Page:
1.3 Meiosis

Stages of Meiosis

Most eukaryotes reproduce sexually — a cell from one individual joins with a cell from another to create offspring. In order for this to be successful, the cells that fuse must contain half the number of chromosomes as in the adult organism. Otherwise, the number of chromosomes would double with each generation, which would be unsustainable. The chromosome number is reduced through the process of meiosis. Meiosis is similar in many ways to mitosis, as the chromosomes are lined up along the metaphase plate and divided to the poles using microtubules. It also differs in many significant ways from mitosis.

Movement of Grey and pink chromosomes in a grey cell during meiosis
Figure 1.3.1  Simplified Stages of Meiosis
Movement of chromosomes during meiosis - red and blue chromosomes shown in a green cell
Figure 1.3.2 Detailed Stages of Meiosis

Meiosis I and Meiosis II

Meiosis has two main stages, designated by the roman numerals I and II. In Meiosis I homologous chromosomes segregate, while in Meiosis II sister chromatids segregate (Figure 1.3.2). Most multicellular organisms use meiosis to produce gametes, the cells that fuse to make offspring. Some single celled eukaryotes such as yeast also use meiosis to enter the haploid part of their life cycle. Cells that will undergo meiosis are called meiocytes and are diploid (2N) (Figure 1.3.3 and Figure 1.3.4). You will hear of cells that have not yet undergone meiosis to become egg or sperm cells called oocytes or spermatocytes respectively.

Microscope images of meiosis in Arabidopsis showing various degrees of chromosome condensation - white chromosomes against black background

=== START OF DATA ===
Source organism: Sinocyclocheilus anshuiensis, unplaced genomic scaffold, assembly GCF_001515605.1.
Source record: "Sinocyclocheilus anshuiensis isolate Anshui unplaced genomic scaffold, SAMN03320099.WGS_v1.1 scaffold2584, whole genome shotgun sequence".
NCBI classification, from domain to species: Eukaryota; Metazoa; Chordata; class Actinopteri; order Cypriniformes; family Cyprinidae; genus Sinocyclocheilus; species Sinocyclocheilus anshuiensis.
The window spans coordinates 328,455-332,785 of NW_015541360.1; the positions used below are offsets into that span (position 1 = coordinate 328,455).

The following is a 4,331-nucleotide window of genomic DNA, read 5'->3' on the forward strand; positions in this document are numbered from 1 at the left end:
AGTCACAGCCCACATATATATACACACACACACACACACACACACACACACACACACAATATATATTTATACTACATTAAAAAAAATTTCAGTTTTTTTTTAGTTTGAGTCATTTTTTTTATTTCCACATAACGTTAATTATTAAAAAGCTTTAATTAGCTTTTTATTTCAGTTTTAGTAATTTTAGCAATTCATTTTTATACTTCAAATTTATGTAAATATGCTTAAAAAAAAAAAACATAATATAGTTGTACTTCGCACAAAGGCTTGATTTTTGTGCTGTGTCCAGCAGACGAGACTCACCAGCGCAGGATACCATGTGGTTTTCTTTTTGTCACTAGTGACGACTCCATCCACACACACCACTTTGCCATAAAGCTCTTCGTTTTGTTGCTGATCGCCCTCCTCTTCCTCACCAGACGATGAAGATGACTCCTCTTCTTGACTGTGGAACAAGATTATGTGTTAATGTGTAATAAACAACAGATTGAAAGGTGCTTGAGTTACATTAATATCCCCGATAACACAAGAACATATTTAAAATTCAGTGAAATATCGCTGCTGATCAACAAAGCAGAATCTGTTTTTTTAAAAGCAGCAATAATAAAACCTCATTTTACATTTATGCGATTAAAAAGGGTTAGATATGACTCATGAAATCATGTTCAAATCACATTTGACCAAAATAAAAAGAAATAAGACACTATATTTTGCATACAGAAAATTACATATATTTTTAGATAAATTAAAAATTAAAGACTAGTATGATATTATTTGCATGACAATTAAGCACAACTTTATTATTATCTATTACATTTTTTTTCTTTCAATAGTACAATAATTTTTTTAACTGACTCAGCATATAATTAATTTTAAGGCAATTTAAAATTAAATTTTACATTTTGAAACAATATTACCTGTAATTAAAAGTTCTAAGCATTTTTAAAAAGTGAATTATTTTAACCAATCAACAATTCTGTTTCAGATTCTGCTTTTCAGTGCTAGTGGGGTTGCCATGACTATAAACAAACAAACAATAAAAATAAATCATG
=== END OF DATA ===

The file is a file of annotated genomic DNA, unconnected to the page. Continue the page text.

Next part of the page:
Figure 1.3.3 Meiosis in Arabidopsis (n=5).Note. Panels A-C show different stages of prophase I, each with an increasing degree of chromosome condensation. Subsequent phases are shown: metaphase I (D), telophase I (E), metaphase II (F), anaphase II (G), and telophase II (H).
Changes in DNA and chromosome content during the cell cycle
Figure 1.3.4 Changes in DNA and Chromosome Content During the Cell Cycle. Note: For simplicity, nuclear membranes are not shown, and all chromosomes are represented in a similar stage of condensation.

 Meiosis begins similarly to mitosis in that a cell has grown large enough to divide and has replicated its chromosomes. However, Meiosis requires two rounds of division. In the first, known as Meiosis I, the replicated, homologous chromosomes segregate. During Meiosis II the sister chromatids segregate. Note how Meiosis I and II are both divided into prophase, metaphase, anaphase, and telophase, since those stages have similar features to mitosis. After two rounds of cytokinesis, four cells will be produced, each with a single copy of each chromosome in the set.

Meiosis I

Meiosis I is called a reductional division, because it reduces the number of chromosomes inherited in each of the daughter cells – the parent cell is 2N while the two daughter cells are each 1N. Meiosis I is further divided into Prophase I, Metaphase I, Anaphase I, and Telophase I, which are roughly similar to the corresponding stages of mitosis, except that in Prophase I and Metaphase I, homologous chromosomes pair up with each other, or synapse, and are called bivalents (Figure 1.3.5), in contrast with mitosis where the chromosomes line up individually during metaphase. This is an important difference between mitosis and meiosis, because it affects the segregation of alleles, and also allows for recombination to occur through crossing-over, which will be described later. During Anaphase I, one member of each pair of homologous chromosomes migrates to each daughter cell (1N) (Figure 1.3.4).